Shortly after the Chris Benoit episodes kicked off Dark Side of the Ring’s season two, capturing audiences around the world and bringing in Vice TV’s best ratings for an original telecast, SteelChair Magazine had the opportunity to sit down and discuss the history of the series with the producer and co-creator of the show, Evan Husney.
In part one of our incredibly in-depth conversation with Husney, we dive into how the show came about, and how the creators developed their style for the show. In addition to this, we discuss the acclaimed Gino Hernandez episode, putting new spins on well-known stories, being turned down by Hulk Hogan, and much, much more.
You started these shows by working on the Bruiser Brody story, not thinking this would develop into a series. How did you start formulating the style Dark Side of the Ring employs, and did it come from the title?
“No, the Dark Side of the Ring title actually came at the last possible second before we had to deliver the name at the end of 2018 when we had to deliver season one as a finished product. We actually couldn’t come up with a name, we had the hardest time coming up with a name, and it was actually my mother who came up with the title, Dark Side of the Ring. So, thanks, mum. The style of the show, well, it all started with the Bruiser Brody episode. We actually kind of dreamed that maybe we would just make a documentary about the whole Bruiser Brody story, and that would be the end of it. Then, of course, it evolved into being a full series.
The Bruiser Brody story, there were so many interesting shoot interviews about it on the internet, and it had just been a story that had fallen by the wayside. You know, not a lot of wrestling fans had really known about it or had forgotten about it. It kind of fell out of the wrestling public consciousness, and also, if that incident had happened today in like a WWE locker room, that would be headline news everywhere. So it was just this idea of wanting to tell a true-crime story in the world of wrestling. We thought there was something really appealing about the mixture of those two worlds, and our favourite documentary or one of our favourites is The Thin Blue Line, that film is just a masterwork of style. It’s really one of the benchmarks of modern documentary filmmaking, where every frame of it is impeccable. All of the interviews are cinematic; the re-enactments have an incredible style to them, they’re very impressionistic, surreal, noir-ish, and they are really cool. Also, the music kind of carries the momentum of the show; the music is really what drives it.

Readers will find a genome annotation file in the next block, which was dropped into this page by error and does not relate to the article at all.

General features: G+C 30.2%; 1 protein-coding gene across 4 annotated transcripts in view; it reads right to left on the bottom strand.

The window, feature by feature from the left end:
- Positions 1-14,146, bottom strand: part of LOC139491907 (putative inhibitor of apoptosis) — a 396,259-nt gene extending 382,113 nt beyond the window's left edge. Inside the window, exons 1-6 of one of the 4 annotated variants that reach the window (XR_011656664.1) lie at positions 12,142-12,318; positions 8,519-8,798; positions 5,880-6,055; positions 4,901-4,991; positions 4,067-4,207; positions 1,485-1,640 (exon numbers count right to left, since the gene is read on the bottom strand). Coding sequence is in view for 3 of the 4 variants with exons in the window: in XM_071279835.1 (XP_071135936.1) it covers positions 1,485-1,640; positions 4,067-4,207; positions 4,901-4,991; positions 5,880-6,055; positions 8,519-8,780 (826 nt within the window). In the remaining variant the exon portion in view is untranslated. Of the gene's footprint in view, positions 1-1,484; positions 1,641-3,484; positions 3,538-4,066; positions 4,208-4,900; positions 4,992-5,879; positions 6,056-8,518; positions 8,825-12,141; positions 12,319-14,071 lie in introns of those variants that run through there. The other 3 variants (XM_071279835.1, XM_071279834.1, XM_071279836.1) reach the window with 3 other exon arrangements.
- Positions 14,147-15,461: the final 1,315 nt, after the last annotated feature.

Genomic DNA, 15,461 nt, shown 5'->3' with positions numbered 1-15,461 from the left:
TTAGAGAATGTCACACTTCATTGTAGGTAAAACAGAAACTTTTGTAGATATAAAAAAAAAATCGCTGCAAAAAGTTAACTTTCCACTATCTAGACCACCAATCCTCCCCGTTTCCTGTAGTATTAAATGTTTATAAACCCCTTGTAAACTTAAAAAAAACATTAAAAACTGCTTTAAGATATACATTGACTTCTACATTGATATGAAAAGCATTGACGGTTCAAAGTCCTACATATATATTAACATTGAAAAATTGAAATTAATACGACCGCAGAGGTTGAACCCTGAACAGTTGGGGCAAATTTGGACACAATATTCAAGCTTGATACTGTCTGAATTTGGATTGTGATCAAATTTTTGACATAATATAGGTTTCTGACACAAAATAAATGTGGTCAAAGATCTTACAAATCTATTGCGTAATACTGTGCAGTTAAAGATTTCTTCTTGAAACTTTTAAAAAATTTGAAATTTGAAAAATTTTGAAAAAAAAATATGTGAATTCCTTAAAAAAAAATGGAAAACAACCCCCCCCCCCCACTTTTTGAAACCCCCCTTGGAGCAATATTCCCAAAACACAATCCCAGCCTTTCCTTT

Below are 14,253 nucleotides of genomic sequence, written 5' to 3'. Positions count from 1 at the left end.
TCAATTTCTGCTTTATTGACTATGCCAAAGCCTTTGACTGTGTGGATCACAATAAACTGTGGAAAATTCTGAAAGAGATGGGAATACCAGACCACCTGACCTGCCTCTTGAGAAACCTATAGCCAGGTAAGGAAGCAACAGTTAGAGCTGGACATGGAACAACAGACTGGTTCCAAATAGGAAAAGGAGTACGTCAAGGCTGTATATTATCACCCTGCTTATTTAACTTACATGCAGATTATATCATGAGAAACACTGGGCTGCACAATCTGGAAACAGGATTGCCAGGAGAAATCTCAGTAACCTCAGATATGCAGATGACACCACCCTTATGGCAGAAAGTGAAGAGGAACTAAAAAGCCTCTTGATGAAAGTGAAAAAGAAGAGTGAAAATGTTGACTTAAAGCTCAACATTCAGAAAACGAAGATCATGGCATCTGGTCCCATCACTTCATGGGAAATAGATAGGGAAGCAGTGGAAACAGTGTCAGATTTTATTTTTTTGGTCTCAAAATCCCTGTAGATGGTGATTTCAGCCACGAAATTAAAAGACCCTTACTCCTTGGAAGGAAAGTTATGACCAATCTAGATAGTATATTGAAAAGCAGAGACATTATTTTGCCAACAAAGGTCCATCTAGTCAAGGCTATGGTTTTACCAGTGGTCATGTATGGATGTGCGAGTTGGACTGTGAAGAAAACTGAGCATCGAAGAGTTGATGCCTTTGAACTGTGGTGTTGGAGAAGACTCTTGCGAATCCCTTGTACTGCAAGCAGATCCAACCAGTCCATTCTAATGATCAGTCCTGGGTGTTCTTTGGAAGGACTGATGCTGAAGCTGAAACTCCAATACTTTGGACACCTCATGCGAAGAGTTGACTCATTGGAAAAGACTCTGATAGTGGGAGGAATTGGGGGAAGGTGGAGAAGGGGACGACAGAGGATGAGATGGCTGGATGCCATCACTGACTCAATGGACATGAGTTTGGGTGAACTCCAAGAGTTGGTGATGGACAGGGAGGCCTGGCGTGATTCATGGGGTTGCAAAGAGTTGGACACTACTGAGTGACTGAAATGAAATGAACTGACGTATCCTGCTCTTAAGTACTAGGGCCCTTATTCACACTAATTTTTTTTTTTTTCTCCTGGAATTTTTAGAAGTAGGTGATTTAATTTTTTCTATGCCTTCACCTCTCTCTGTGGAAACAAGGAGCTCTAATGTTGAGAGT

So we wanted to kind of emulate that, and that’s what we wanted the show to feel like. Even a more modern version of that. So that was the idea of what it would be like because we always wanted to incorporate re-enactments because of films like The Thin Blue Line, and it was a way to illustrate aspects of the story that you can’t cover with footage. A lot of these stories happen outside of the ring when cameras aren’t on, so that was kind of one of the things we wanted to do. That was the stylistic approach.”
I’m always a little hit and miss with re-enactments because there was an old Hulk Hogan documentary in 2010 called Finding Hulk Hogan, and that had Hogan re-enacting things, and it just felt rather corny.
“Yeah, there’s kind of this thing with re-enactments where it’s like – we stumbled across this while we were making the show, which is, if you approach re-enactments trying to be literal, trying to actually capture and recreate exactly as if you were there – unless you have a billion dollars, you’re probably not going to be able to do justice to that. Especially in wrestling when you’re dealing with people who are so iconic looking. So we realised very quickly that we didn’t have the money to even attempt to do something like that, and Thin Blue Line kind of guided us in a way of being able to do re-enactments in more of a suggestive way. And it all kind of started with Jason and I, we’ve been wrestling fans forever, and one day we were filming, nerdily enough, we were filming these tongue-in-cheek videos for our Instagram with wrestling figures we bought. We just bought these Road Warriors action figures, and we were filming them in slow motion and using a flashlight to light them to make them look really cool. Then it was kind of our eureka moment of like, “Wait a minute, what if we just did this, but with actors, and we did it in a way where we minimally production designed everything, and we made it seem more like a dream.” So that’s when the light bulb went off, and we realised we can just film it one location, and that’s what we’ve been doing ever since.”
They also don’t take over the show to the point where audiences might say that’s not so and so.
“Yeah. Again, these are memories that happened over thirty years ago in some cases, and so we wanted to also visually show like a faded memory, and it gives the effect of viewer’s kind of filling in the blanks. I think anytime that you can do that in films, even with narrative films, any time you can give people the ability to fill in the blanks with anything, I think it just always appears to be more effective.”
Considering it’s such a big part of your shows, what was the casting like to get the right actors for it because I can imagine that was a big part of the process?